In order to make elephants submit to rides and other human interactions, they are forced through a horrific training process known as "the crush." A bullhook is used to inflict pain to ‘teach’ an elephant to do tricks. The crush—referring to the literal breaking of the spirit of the elephant—involves extreme physical restraints, inflicting severe pain, and withholding food and water.  And the cruelty does not end after the crush. When not performing or used for rides most elephants are kept in chains, unable to socialize, and young are elephants are often separated from their mothers.

Elephants are highly intelligent, emotional and social animals; they have complex multi-tiered social systems, close family bonds and show empathy[1]. Females live in strongly-bonded matriarchal herds and care for their young together[2]

Elephant in chains
This is hugely damaging to their physical and psychological well-being. By the time tourists come to ride an elephant, it may look at peace - but the sad reality is that this elephant has suffered extreme physical cruelty and their spirit has been broken.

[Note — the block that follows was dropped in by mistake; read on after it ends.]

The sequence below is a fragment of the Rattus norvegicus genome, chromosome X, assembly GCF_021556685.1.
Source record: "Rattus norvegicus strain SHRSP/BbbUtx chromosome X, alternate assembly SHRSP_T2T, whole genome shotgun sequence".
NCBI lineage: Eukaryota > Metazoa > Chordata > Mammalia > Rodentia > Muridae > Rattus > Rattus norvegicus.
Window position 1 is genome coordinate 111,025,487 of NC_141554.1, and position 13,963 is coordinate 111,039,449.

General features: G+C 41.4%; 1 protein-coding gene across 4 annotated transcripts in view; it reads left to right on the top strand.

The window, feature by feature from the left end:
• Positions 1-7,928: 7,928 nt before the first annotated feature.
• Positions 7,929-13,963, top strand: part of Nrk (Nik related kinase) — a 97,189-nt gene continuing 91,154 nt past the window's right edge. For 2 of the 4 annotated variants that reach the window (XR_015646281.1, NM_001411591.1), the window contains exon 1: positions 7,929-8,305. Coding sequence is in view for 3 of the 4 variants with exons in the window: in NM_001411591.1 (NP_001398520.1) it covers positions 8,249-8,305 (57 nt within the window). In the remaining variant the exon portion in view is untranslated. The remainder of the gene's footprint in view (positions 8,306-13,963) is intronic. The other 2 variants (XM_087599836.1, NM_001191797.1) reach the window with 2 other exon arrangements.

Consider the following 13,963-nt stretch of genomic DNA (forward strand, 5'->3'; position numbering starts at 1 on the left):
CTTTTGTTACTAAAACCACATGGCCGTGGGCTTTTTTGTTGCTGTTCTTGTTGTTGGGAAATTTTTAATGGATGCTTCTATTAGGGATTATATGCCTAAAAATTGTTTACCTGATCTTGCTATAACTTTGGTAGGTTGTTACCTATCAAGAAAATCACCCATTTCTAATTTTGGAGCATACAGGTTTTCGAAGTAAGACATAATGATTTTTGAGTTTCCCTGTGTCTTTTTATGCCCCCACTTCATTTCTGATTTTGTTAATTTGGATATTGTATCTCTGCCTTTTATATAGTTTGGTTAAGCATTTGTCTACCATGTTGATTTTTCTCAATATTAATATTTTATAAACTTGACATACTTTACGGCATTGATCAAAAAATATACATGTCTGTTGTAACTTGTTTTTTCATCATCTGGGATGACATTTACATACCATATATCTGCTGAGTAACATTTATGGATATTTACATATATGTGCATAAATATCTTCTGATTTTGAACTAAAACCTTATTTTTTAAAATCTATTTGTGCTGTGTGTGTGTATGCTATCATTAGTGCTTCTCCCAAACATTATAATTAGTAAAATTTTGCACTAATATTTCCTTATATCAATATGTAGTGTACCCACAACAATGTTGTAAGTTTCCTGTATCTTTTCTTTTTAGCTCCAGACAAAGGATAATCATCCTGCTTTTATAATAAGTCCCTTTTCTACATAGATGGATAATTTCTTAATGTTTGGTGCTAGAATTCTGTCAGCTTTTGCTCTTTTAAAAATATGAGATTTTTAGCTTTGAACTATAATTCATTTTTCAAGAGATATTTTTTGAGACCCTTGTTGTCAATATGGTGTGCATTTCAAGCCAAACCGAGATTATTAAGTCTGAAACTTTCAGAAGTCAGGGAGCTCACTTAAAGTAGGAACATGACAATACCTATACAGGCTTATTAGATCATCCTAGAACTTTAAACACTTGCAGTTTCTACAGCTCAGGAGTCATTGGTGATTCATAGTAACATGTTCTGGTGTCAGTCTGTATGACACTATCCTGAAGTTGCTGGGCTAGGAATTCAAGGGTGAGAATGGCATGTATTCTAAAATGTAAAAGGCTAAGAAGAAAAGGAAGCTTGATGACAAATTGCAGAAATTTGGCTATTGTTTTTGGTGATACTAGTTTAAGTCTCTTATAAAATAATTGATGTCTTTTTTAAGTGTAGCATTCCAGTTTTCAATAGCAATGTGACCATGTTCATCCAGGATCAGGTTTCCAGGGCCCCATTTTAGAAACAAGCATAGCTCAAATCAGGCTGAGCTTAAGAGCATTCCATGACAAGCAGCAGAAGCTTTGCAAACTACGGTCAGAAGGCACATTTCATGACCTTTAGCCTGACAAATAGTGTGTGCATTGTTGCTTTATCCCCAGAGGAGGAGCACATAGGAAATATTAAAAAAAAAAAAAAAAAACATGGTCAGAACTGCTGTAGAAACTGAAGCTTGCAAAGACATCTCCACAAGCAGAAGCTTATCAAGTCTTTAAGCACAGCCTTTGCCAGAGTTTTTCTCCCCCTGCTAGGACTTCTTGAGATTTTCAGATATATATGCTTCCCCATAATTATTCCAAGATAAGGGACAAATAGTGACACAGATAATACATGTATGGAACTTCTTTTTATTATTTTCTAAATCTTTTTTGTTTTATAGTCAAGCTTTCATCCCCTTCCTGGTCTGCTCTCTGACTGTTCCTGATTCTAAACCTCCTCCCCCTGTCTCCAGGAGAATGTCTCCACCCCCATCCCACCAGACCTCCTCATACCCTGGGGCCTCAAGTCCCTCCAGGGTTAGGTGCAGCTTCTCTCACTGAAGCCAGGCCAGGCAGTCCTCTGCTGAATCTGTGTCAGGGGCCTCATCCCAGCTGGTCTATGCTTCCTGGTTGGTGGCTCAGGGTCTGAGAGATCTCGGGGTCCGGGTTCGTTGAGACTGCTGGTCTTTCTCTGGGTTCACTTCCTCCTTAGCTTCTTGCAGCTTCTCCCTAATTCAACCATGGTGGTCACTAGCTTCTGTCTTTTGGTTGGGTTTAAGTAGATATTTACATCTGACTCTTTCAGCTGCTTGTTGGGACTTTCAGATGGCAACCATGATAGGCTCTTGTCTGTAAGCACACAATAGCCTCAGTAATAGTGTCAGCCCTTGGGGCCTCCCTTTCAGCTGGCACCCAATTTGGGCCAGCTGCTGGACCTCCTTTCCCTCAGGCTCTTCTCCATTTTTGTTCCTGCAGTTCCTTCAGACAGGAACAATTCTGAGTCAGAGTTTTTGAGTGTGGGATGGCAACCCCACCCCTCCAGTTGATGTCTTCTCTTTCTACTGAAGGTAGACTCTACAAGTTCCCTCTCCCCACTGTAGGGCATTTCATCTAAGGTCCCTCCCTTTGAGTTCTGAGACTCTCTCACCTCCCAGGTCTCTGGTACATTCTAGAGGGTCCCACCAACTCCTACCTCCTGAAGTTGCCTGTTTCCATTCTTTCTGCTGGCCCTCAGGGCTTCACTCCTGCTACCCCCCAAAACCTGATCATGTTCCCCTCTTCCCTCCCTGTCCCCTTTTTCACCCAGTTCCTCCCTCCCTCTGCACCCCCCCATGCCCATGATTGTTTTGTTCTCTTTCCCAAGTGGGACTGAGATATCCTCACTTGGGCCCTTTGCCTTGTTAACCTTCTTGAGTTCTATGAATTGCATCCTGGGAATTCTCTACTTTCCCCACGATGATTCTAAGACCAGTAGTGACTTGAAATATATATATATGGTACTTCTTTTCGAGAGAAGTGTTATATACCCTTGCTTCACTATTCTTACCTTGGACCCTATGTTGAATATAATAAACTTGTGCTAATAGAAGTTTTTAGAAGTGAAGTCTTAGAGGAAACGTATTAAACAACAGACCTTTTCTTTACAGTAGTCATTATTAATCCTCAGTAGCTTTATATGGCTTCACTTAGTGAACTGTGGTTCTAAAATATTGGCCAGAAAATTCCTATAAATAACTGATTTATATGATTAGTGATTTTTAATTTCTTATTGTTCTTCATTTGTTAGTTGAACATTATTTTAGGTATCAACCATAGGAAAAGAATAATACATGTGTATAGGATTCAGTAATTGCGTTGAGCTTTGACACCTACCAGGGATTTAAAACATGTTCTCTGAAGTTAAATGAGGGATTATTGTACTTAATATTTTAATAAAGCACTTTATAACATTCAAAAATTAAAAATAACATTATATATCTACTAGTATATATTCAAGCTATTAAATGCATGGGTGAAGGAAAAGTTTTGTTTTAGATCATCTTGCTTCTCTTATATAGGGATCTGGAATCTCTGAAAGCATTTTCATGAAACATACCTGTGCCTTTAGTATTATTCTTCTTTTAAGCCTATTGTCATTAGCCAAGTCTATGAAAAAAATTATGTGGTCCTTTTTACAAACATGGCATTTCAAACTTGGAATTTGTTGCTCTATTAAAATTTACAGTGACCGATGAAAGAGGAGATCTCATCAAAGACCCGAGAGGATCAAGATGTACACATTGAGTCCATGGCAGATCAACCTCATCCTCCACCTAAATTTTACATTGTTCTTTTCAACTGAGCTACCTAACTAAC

Young elephants can be sold for as much to $60,000[3].  This is driven by the tourism industry’s growing demands and has led to poaching for the tourism industry and of breeding captive elephants for profit. Consequently, wild populations may be put under even more strain.  And commercial venues using elephants for entertainment do not help to boost wild populations. This is because elephants are extremely difficult and costly to be responsibly and safely released into the wild[4].

Humane ways to see and help elephants on your African safari